I don't think you should see
abvdcd -- on my testing I get
Assuming SSH (which is what most people use Putty for) you can't. It sends each typed character to the host immediately, and the host does the line-editing. For this example:
you type a b c d. Putty sends these characters to the host, which puts them in its buffer and echoes them back to Putty which shows them on the screen and logs them.
you type two backspaces. Putty sends these to the host, which deletes two chars from the buffer; for each one it (conventionally?) echoes backspace space backspace, and when Putty puts this sequence to its screen it has the net effect of visually erasing the two characters and leaving the cursor where the first used to be, i.e. after 'ab'. Putty also logs as configured; if you have 'all output' and look at the file with a tool that displays invisible control characters you should see the whole sequence, but 'printable output' only logs the space.
It is possible you might be using a host that uses some other method of displaying the effect of backspace, like backspace erase-line or backspace erase-chars(1).
You type c d; Putty sends them to the host which adds them to its buffer and echoes them to Putty which displays and logs them.
You type return and Putty sends it to the host, which echoes CR and LF which Putty displays and logs. The host also processes the input buffer as it now stands ('abcd') which probably results in some output.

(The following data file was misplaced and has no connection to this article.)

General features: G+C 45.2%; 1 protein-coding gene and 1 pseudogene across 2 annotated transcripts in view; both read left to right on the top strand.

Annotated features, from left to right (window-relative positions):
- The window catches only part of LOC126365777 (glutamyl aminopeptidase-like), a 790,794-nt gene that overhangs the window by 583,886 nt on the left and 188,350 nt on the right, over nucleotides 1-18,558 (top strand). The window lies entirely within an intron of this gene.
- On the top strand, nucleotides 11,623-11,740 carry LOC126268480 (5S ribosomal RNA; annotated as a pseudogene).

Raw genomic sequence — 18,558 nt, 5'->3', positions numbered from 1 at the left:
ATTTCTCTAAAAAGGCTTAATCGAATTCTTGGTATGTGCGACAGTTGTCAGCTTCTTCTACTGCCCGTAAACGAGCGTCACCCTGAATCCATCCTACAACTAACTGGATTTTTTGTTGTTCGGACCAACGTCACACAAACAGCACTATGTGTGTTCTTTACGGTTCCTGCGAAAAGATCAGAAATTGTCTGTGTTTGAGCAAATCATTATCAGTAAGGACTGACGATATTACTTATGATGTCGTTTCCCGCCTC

As you can see, all these characters (a b v d [BS] SP [BS] [BS] SP [BS] c d CR LF) actually came from the host, and Putty has no way to distinguish that some should be logged and some not. If you use line-kill on Unix (conventionally ^U) at least on my CentOS it echoes (and logs) multiple backspaces as needed then erase-rest-of-line (which is ESCape [ K, where the sequence ESC [ is also called CSI Command Sequence Introducer).
If you log with 'all' and have Unix or Unix-like utilities available, you could run the file through
col -b plus something like
sed 's/\x1b\[[0-9]*[A-Z]//' if necessary to get the 'final displayed result'. This would also fix any (other) host output that attempts to use overstriking as some things like man and nroff like to do, and decades ago on printing terminals often worked well.
If you are using Telnet, which Putty also supports but most hosts no longer do since it's insecure, that protocol by default behaves the same way, but it does have an option for the line-editing to be done at the client before sending. I can't tell if Putty supports this option, and which if any hosts still do -- IME it used to be popular mostly on 'big iron' mainframes like IBM Univac GE that almost nobody uses directly today.